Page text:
How Does the Movie “Do The Right Thing” Construct It’s Meaning Cinematically

Updated April 26, 2022

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How Does the Movie “Do The Right Thing” Construct It’s Meaning Cinematically essay

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Do the Right Thing (1989) is a film directed by Spike Lee that manages to analyze the racial tension in America by constructing meaning cinematically.In this textual analysis im going to analyze a key sequence of the film and explain how the meaning is created, and how it’s linked with the overall meaning of the film. According to critics, this film is considered to be Spike Lee’s masterpiece as the movie confronts racism in a very effective way. Lee wasn’t just the director in this film, he was also a producer, writer and actor. The story is set in the black neighborhood of Bedford-Stuyvesant(Brooklyn), and narrates the hottest day of the summer and the tension between an Italian-American family and the local residents(African-Americans). Spike Lee’s intention with this movie was to reflect the hottest day of the summer with the racial climate of New York at that time,creating a pathetic fallacy. He said this in an interview for the Rolling Stones magazine, and he then explained how he wanted both the temperature and the racial tension to escalate equally until they exploded. This created a metaphor(racial tension=temperature rising) that fits perfectly into Todorov’s five stage narrative theory.

Lee wanted to make a film that would mirror america’s racial situation: African-American people that were victims of the police brutality . We know that this film is all about the racial tension rising in an Afro-American neighborhood from Brooklyn, but how does Spike Lee manage to portray that meaning cinematically? In order to show this, I picked the opening credits of the film.I will deconstruct and study this sequence cinematically. The opening credits start with Rosie Perez character, Tina, dancing combatively against the scenery of Brooklyn’s brownstone in the background along with the rhythm of Public enemy’s “Fight The Power”, this is fundamental, considering it’s the only song that is non-diegetic in the whole movie. Lee wanted this angry and intense song to be associated with this movie. Tina dances to this song in an almost angry manner, the camera zooms in and out several times to provide the viewer with different views of her face and body. When zooming into her face, we see that she has a fierce and enraged face, this emphasizes discomfort towards society. The sequence is full of warm colors, representing both the heat and racial tension in the movie.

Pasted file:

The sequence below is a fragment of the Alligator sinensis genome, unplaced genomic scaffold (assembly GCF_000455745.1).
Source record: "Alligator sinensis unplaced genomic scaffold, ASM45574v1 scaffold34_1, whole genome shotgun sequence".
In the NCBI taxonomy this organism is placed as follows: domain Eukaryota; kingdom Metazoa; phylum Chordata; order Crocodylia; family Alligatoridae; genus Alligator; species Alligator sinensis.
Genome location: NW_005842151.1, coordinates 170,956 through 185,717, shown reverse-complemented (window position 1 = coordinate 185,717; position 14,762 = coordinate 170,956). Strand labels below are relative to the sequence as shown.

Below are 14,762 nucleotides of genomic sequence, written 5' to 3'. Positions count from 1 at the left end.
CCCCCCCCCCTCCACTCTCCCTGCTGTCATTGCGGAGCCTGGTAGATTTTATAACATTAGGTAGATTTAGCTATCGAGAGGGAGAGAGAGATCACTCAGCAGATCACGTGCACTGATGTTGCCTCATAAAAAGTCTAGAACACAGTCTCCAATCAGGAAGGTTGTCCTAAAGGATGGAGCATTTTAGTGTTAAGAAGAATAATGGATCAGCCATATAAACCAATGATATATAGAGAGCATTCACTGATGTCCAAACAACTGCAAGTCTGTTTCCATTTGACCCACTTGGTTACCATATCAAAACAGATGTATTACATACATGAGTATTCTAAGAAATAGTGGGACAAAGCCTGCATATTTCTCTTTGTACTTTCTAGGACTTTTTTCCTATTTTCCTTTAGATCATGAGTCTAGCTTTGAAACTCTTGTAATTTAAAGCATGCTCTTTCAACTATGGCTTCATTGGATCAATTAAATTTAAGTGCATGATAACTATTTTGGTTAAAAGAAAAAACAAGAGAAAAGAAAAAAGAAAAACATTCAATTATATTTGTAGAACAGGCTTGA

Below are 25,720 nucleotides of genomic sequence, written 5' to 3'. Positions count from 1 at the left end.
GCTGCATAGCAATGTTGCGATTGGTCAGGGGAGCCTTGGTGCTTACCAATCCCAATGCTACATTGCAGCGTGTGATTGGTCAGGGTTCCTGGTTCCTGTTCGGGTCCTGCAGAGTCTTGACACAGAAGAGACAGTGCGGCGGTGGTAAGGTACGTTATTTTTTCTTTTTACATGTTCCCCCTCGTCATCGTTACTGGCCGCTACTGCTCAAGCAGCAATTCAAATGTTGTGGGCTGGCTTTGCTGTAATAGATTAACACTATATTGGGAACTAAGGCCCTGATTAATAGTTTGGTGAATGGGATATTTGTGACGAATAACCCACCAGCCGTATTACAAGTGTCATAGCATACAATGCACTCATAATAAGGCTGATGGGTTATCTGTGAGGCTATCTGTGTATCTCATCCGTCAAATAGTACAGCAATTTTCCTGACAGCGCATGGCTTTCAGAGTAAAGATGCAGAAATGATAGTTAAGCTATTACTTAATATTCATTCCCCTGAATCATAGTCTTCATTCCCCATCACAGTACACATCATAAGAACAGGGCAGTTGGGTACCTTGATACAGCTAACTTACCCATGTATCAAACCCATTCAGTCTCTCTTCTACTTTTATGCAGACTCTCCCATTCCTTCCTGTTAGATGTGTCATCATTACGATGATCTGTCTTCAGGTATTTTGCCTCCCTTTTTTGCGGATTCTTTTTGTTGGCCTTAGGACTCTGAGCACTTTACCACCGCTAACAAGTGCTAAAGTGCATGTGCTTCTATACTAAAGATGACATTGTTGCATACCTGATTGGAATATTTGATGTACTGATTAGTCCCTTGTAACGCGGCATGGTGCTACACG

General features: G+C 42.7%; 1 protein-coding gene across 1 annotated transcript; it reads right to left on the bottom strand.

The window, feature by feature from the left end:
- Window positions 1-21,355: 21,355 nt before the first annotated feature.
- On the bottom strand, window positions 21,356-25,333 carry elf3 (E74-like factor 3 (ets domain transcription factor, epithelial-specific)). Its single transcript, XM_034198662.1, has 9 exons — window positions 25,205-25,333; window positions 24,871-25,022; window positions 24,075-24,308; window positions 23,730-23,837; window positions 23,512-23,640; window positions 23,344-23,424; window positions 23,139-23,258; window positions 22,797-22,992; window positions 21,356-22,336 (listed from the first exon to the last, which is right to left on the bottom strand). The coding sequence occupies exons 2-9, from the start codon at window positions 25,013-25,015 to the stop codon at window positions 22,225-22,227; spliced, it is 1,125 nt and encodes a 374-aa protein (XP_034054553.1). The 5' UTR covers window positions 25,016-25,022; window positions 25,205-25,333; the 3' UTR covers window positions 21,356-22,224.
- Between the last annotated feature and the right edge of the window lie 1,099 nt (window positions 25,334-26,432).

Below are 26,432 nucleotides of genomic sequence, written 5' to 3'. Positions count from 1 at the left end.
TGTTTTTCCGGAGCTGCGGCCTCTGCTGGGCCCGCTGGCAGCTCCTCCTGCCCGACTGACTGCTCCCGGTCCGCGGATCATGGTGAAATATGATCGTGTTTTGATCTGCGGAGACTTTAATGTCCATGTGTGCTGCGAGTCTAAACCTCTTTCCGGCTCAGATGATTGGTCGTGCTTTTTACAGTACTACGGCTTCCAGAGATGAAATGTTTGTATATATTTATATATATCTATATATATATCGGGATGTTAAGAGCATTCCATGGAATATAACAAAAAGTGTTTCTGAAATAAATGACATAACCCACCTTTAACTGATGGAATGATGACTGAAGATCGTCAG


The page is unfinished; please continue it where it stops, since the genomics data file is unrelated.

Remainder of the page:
In a scene of the sequence, we can see Tina wearing a boxing robe and red boxing gloves while the background color turns from black and white to a very intense and warm red color. This is used to represent violence and separation, as the constant change of colors indicates a clear separation among the characters in the movie. The anger of the black characters is portrayed through the red boxing gloves Tina is wearing. In the sequence there are casual match cuts that are used to show how fast the tension can escalate and explode into physical violence. Tina’s outfit changes constantly from a red dress she wears at the start of the sequence, to a blue leotard and then to a boxing outfit that keeps changing in between scenes. The outfits keep changing faster as Tina keeps dance keeps becoming more intense. The lighting keeps fading continuously from an intense red, to a less intense red to a black and white background as the outfit also changes simultaneously. At the end of the sequence, Tina is wearing the blue leotard that creates a contrast with the intense red color in the background. The intense red in the background is a metaphor for all the tension going on in New Work City in 1989:Bedstuy racial attacks, police brutality, crack…The color red is just a metaphor to emphasize that the streets were on fire back in that time, however it all looks fake, it has this artificial feeling, that looks like if they took the sequence out of a Broadway musical.